I got horse dolls in my office so I could try to get the legs right every time. That’s very hard. I’m sure someone who knows this time period inside and out could catch lots of errors in my drawings, but I couldn’t photo reference everything. It would look stilted. I wanted it to feel like something’s happening in front of you. In order to get that feeling, it has to be from my head. Even faces. And you have a limited range of faces when you’re drawing out of your head. I draw my mother, my dad, my brother. You only have like four faces that you draw without photo reference and you’re just remixing those features in different ways. A cartoonist’s work is the universe inside of them being projected.
I guess the question is, if you have to draw a car, do you get photo reference and stick it in and trace it? Because you can do that. Many great cartoonists have done that. Or do you just draw a car out of your head, and it looks like a weird box? Many great cartoonists also do that. Maybe it’s that mysterious quality in the drawing where something is being made with enough sense of purpose or power that it is convincing. Nothing in Jack Kirby’s work makes sense at all. The bodies don’t make sense, the spaces are all very exaggerated, but it’s being done with such conviction that it’s very, very moving. And also totally understandable.
As far as reference, do you draw from life a lot? Do you keep a sketchbook?
I really loved figure drawing in school. I even worked as a model when I got out of school just to stay in the figure drawing space. It was the best thing that I got from college. Even if I don’t use it very much in my books, it still kind of informs everything. In Cryptozoo, we video recorded actors. For the hippies at the beginning of the film, I have video footage of Louisa Krause and Michael Cera. Even though the characters don’t look like Michael or Louisa, I drew it like in figure drawing class. I didn’t trace it, I didn’t rotoscope it, I just tried to look at their bodies and have that inform what the bodies are doing on screen. My sketchbook stuff looks more like those collages that I did for the zine with Michael Robbins. That’s exciting because it’s unexpected synchronicities between things, like in his poems. Often Michael is funny, but something I like about his work is that you feel there’s a lot at stake. Even though they’re funny, he’s got some personal demons that he’s addressing.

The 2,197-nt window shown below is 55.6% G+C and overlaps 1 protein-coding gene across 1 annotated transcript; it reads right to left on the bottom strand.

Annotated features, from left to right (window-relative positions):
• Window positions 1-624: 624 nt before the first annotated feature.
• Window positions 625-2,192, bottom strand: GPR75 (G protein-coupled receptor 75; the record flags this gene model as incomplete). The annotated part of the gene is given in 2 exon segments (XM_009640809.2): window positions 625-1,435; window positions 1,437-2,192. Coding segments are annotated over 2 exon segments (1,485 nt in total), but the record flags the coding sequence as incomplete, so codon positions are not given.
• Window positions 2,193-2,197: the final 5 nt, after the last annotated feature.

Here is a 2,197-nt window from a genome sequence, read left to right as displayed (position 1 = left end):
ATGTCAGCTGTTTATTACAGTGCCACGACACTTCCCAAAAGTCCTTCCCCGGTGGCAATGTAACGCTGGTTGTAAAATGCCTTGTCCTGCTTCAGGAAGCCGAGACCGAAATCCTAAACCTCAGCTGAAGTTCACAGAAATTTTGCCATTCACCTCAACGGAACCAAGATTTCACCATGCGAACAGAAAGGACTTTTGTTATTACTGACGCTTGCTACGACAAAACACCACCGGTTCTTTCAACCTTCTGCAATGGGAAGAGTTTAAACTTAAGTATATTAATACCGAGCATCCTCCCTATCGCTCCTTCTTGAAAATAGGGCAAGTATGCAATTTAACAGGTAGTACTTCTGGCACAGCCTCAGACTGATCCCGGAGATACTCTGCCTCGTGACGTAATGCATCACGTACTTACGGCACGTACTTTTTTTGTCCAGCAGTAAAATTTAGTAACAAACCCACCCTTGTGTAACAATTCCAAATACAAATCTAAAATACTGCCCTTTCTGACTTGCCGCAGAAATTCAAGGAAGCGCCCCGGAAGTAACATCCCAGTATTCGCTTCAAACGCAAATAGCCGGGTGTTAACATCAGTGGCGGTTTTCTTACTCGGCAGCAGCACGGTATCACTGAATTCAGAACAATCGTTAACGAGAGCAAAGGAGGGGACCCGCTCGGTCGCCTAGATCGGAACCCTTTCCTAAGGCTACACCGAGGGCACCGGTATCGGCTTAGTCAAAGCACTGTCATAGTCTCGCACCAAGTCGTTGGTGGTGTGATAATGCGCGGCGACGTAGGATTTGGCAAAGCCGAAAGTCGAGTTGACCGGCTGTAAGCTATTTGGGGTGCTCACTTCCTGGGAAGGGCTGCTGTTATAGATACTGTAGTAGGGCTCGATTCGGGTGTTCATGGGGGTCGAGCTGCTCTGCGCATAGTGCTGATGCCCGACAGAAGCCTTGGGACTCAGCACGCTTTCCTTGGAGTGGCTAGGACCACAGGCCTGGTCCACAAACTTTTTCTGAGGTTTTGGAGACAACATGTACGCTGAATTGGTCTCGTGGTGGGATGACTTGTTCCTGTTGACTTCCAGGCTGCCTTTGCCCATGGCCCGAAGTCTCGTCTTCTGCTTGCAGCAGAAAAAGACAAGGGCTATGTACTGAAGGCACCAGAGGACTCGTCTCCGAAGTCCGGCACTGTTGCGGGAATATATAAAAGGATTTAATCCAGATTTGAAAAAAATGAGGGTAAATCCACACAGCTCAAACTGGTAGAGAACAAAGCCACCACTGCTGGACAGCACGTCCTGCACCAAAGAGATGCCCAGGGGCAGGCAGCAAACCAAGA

They can be very funny. Which must have been nice after making Discipline, which is not funny.
I don’t think there’s any humor in the book. At all. Maybe I’m delusional, but I don’t think so. It’s rare to see a graphic novel that doesn’t have any humor in it. Usually there’s some humor that’s a defense or just inflected. It was a heavy, hard thing to work on. The exciting parts were when it was coming together and a drawing I did in 2014 I placed next to a drawing done in 2018 as a transition, and it worked as a transition. And of course being able to use all of the years in silence and feeling like I had a muscle I could use in the silence of this book was exciting. But a lot of this was grueling. I hope — I was going to say that I hope this isn’t a huge downer, but even if the subject matter is difficult, I feel like the book has a beauty to it. It can be an enjoyable reading experience even if it’s about heavy stuff. And the language is very, very beautiful.
Alex Dueben has written for The Believer, The Brooklyn Rail, The Comics Journal, the Paris Review, The Poetry Foundation, The Rumpus, and many other publications. More of his work can be found at alex-dueben.com and @alexdueben.